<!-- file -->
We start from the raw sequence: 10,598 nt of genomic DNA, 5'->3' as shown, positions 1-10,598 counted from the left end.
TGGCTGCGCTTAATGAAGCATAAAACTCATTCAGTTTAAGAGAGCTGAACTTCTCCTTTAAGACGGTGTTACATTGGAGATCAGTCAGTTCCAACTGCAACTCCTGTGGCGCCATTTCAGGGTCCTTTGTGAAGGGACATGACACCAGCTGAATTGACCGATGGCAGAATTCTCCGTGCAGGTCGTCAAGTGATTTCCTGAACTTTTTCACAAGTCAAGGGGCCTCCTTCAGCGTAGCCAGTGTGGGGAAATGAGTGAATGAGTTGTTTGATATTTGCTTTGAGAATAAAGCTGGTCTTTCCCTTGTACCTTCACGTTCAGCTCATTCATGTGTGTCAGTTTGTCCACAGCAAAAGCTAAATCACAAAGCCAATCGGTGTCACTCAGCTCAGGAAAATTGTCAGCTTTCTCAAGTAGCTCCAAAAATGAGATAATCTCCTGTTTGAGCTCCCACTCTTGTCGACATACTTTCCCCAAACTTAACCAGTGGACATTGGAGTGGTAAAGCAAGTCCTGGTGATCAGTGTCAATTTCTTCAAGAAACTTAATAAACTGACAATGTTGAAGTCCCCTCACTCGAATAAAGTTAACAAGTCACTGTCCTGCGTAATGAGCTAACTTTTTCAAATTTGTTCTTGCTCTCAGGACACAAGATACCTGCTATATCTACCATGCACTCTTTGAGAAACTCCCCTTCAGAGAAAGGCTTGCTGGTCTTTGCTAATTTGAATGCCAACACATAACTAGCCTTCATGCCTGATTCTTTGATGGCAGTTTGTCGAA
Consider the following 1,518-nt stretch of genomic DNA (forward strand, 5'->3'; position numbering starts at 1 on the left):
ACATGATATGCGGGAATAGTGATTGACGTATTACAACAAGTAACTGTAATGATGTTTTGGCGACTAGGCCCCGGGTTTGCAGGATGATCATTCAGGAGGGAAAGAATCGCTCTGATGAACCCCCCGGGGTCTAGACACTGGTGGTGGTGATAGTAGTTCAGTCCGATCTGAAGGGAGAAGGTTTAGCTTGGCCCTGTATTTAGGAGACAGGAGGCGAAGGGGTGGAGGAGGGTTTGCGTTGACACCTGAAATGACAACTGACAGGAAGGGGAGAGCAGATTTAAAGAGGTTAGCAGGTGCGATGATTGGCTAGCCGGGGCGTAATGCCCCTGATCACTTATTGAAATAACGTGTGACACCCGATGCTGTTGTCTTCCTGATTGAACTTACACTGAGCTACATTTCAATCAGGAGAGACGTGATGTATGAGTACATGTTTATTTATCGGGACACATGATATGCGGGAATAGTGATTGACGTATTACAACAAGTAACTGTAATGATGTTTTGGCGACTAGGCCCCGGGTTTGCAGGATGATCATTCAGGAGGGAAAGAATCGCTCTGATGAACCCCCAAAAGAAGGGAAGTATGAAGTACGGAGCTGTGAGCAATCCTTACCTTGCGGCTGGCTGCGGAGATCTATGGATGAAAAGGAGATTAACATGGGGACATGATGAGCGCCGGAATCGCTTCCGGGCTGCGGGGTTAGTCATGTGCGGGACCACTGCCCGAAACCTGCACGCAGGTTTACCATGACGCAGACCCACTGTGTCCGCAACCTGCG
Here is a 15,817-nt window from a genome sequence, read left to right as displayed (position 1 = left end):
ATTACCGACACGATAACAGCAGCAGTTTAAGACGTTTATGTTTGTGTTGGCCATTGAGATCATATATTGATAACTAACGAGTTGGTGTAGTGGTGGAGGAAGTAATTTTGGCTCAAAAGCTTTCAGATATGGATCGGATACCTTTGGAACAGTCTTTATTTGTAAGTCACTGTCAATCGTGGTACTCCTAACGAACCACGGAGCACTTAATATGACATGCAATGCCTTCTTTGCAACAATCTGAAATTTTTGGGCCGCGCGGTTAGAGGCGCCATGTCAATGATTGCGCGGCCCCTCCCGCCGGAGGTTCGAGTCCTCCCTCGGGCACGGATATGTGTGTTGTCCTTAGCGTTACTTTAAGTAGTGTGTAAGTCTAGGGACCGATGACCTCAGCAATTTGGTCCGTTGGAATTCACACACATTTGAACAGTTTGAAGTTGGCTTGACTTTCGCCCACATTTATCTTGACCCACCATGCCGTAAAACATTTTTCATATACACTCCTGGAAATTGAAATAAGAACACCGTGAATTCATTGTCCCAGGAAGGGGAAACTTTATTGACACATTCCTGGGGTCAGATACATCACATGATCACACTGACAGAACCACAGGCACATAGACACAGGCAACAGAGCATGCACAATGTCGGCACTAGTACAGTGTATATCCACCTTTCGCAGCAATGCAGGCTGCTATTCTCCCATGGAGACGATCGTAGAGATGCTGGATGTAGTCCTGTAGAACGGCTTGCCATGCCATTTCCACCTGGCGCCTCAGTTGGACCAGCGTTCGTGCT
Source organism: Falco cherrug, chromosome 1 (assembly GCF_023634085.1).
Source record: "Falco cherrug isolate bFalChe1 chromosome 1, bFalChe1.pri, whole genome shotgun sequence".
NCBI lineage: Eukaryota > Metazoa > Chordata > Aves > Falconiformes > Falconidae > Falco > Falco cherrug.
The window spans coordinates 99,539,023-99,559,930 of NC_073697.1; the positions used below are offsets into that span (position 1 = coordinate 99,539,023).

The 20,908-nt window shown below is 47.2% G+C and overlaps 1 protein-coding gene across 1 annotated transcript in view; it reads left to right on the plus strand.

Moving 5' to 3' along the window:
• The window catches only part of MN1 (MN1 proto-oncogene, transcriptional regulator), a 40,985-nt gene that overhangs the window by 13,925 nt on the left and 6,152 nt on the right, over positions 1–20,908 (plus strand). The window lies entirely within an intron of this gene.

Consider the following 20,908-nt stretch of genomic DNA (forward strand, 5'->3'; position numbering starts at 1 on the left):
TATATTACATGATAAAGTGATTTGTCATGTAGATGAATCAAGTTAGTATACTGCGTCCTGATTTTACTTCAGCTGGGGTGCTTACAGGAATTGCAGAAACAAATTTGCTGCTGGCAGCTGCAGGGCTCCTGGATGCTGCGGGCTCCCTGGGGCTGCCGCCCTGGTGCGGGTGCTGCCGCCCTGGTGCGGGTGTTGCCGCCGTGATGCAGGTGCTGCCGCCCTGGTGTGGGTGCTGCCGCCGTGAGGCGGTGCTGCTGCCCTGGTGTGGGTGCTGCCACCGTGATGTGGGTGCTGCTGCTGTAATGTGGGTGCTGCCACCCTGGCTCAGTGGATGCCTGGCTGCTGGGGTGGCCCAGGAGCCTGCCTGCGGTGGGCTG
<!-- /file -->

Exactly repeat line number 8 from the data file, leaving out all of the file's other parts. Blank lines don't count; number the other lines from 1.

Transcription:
Source record: "Falco cherrug isolate bFalChe1 chromosome 1, bFalChe1.pri, whole genome shotgun sequence".